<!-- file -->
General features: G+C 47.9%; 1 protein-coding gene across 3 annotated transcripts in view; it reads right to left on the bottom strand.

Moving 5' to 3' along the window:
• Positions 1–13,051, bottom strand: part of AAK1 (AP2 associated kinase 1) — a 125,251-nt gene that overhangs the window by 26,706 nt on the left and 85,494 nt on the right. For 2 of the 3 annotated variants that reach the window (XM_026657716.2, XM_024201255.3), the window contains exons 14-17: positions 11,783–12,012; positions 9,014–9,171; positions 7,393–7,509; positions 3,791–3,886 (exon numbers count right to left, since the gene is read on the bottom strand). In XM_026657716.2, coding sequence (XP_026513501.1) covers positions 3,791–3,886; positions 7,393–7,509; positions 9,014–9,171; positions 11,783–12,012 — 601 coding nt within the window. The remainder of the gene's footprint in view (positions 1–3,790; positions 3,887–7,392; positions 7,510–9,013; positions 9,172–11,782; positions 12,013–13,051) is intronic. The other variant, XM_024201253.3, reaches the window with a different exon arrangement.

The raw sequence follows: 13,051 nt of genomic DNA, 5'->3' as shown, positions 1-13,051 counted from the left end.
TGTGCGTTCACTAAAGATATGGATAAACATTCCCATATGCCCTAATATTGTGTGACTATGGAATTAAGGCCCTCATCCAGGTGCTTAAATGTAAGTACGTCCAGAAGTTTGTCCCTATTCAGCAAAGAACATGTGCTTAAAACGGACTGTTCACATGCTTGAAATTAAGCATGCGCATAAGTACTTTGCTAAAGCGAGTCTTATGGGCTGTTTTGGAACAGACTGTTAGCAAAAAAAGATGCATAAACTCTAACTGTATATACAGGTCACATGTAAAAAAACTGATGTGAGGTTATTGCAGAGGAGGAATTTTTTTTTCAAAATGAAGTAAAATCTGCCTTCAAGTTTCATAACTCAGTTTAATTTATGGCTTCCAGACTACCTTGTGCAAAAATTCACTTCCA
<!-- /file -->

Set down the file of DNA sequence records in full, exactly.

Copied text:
General features: G+C 47.9%; 1 protein-coding gene across 3 annotated transcripts in view; it reads right to left on the bottom strand.

Moving 5' to 3' along the window:
• Positions 1–13,051, bottom strand: part of AAK1 (AP2 associated kinase 1) — a 125,251-nt gene that overhangs the window by 26,706 nt on the left and 85,494 nt on the right. For 2 of the 3 annotated variants that reach the window (XM_026657716.2, XM_024201255.3), the window contains exons 14-17: positions 11,783–12,012; positions 9,014–9,171; positions 7,393–7,509; positions 3,791–3,886 (exon numbers count right to left, since the gene is read on the bottom strand). In XM_026657716.2, coding sequence (XP_026513501.1) covers positions 3,791–3,886; positions 7,393–7,509; positions 9,014–9,171; positions 11,783–12,012 — 601 coding nt within the window. The remainder of the gene's footprint in view (positions 1–3,790; positions 3,887–7,392; positions 7,510–9,013; positions 9,172–11,782; positions 12,013–13,051) is intronic. The other variant, XM_024201253.3, reaches the window with a different exon arrangement.

The raw sequence follows: 13,051 nt of genomic DNA, 5'->3' as shown, positions 1-13,051 counted from the left end.
TGTGCGTTCACTAAAGATATGGATAAACATTCCCATATGCCCTAATATTGTGTGACTATGGAATTAAGGCCCTCATCCAGGTGCTTAAATGTAAGTACGTCCAGAAGTTTGTCCCTATTCAGCAAAGAACATGTGCTTAAAACGGACTGTTCACATGCTTGAAATTAAGCATGCGCATAAGTACTTTGCTAAAGCGAGTCTTATGGGCTGTTTTGGAACAGACTGTTAGCAAAAAAAGATGCATAAACTCTAACTGTATATACAGGTCACATGTAAAAAAACTGATGTGAGGTTATTGCAGAGGAGGAATTTTTTTTTCAAAATGAAGTAAAATCTGCCTTCAAGTTTCATAACTCAGTTTAATTTATGGCTTCCAGACTACCTTGTGCAAAAATTCACTTCCA